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Going PostalTips on Mailing and the DMM100 for Customers

[retrieved from http://www.cajunc.com/art-postoffice]

Going to the local post office is a sightseeing tour and a study in sociology, and this venture two or three times a week will get you some sightseeing and let you learn about people.

There is usually a line, and it travels like a snake and is slower than a centipede, especially since the postal service is claiming financial loss and closing earlier than ever.

All that aside, you may need to be a city lawyer to understand the DMM (Domestic Mail Manual). There is a guide for the common man called the DMM100: A Customer's Guide to Mailing.

This article is intended to cover some of the rules so you will not be surprised at the counter.


Rules at the Post Office

Know how to find the rules:

  1. The United States Postal Service has rules and regulations for mailing and shipping, and the guide for the domestic mail is called the DMM.

Realize there the rules are always changing:

  1. The DMM is updated from time to time.
    • There are also directives that come to the local post office, so just when you think you know the rules, they change them.
    • The fun ones are the little-known ones that they apply depending upon the clerk's mood that day.

Understand the letter regulations:

  1. A letter must be at least 5 inches long and 3 1/2 inches tall.
    • If you bring something the size of a postcard, they will likely refuse it unless it is a postcard.
  2. You cannot use origami for the envelope.
    • It must be rectangular with parallel sides — Don't try to mail a heart shaped letter.
    • You will have to put it in a large envelope, and they will recommend Priority Mail at $4.95 minimum charge.
  3. If your letter is more than 13 oz. it automatically goes into a Priority Mail class.

Non-machinable Mail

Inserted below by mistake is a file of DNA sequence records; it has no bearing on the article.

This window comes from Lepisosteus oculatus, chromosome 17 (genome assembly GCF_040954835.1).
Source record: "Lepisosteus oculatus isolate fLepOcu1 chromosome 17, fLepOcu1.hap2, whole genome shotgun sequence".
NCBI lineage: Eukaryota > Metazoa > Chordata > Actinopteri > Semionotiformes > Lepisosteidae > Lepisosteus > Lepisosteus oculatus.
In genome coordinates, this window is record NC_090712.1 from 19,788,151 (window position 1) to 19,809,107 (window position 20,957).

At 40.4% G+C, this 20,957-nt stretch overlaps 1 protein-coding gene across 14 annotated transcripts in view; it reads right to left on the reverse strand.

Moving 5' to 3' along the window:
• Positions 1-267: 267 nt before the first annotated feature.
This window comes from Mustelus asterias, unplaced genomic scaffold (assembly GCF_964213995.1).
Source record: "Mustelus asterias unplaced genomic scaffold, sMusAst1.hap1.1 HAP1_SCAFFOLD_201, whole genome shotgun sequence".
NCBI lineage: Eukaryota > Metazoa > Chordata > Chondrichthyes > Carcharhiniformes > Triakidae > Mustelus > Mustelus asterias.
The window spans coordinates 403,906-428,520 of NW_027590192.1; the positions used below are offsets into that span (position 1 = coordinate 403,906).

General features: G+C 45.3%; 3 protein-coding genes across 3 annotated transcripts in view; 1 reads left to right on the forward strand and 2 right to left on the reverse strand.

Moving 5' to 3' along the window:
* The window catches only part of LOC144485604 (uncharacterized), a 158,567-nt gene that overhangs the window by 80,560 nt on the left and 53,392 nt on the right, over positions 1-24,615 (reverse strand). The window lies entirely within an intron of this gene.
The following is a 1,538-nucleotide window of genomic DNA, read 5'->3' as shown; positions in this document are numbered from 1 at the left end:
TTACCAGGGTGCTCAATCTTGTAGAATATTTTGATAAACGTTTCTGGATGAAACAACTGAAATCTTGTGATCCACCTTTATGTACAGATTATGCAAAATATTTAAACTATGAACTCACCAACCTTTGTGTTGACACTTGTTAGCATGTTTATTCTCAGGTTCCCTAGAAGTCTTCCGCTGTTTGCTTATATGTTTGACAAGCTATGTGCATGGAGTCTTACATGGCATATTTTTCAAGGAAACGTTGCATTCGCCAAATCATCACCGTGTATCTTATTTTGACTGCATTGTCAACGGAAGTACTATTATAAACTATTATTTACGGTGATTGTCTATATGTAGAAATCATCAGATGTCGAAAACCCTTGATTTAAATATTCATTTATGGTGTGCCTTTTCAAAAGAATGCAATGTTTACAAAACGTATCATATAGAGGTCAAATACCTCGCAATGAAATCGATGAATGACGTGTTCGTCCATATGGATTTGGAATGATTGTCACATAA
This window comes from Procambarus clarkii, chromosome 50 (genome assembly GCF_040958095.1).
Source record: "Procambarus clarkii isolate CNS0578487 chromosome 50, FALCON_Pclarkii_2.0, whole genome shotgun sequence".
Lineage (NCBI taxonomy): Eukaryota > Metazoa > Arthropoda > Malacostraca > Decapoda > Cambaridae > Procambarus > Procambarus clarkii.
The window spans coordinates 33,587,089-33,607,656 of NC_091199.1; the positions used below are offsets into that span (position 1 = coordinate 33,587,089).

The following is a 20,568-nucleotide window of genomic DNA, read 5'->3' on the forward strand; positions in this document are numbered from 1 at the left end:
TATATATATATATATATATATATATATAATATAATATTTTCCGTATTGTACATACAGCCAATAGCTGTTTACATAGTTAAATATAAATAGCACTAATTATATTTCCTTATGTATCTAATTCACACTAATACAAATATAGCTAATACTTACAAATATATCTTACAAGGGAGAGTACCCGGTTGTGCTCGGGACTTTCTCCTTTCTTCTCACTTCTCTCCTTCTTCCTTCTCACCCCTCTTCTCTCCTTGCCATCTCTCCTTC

Know about non-machinable mail:

There is a class called non-machinable mail that is for items that might look to you like an envelope, but not to the postal service.

  1. If you place the address parallel to the shorter side of an envelope, it becomes non-machinable.
  2. If you send anything with clasps or strings for closure, or if it is lopsided, too rigid, is in any way not in the class of a letter, it may become non-machinable mail.

This mail has a surcharge beyond the weight or zone.

Learn the difference in flats and parcels:

  1. A flat must be flexible, and the DMM gives a test to see if it is flexible enough to be a flat, along with three color drawings and extensive details.

Parcels: Little Known Regulations

Parcels

  1. may weigh up to 70 lbs.
  2. length and girth combined must be less than 108 inches (Parcel Post can be 130 inches)
  3. A parcel must be 6 inches long or more, at least 3 inches high, and 1/4 inch thick
  4. It must weigh at least 6 oz

Then there are irregular parcels and outside parcels, ones that cannot be processed without some special treatment:

  1. Parcels addressed to zone 1-4 and that weigh less than 20 lbs. and are larger than 84 inches are charged a 20-pound rate. Ouch!
  2. Liquids have to be marked liquid on the outside.
  3. If you want to send a First Class lumpy envelope under 13 oz. and use Delivery Confirmation, it must be at least 3/4 inch thick.
    • Otherwise you will need to send it priority mail to get Delivery Confirmation.

If you have a package that does not arrive and it is not insured, you can get your postage back by completing a form at the local post office for services not rendered.

The postal clerks have a banner at the top of their computer that tells them to recommend Express and Priority Mail first, and to give information on Parcel Post only if asked. This is why you seldom hear them mention Parcel Post.


Other Tips

Few cities have next day delivery even express mail by the USPS. If you want something shipped in a rush, do not go to the USPS. They are not in the fast delivery business.

Clerks have the option to accept or deny any package that they believe may not make it to the destination safely—so if you do not pack to their satisfaction, particularly if you want it insured, they can deny the package.

If you need supplies, the USPS is not economical, although it may be convenient.

The cost of the Ready Post boxes, tape, bubble wrap, and other postal supplies is beyond the reach of the common man. Go to your local office supply or even a drug store on the way to the post office for any supplies you may need.

If you sell on the internet and ship regularly, you need to be friends with all the clerks at the local post office. Be patient, accept their decisions and suggestions with grace, and hope you get another clerk the next time.

1-800-222-1811 will let your order Priority Boxes and supplies "free". Of course they aren't free—you pay the higher postage at the counter.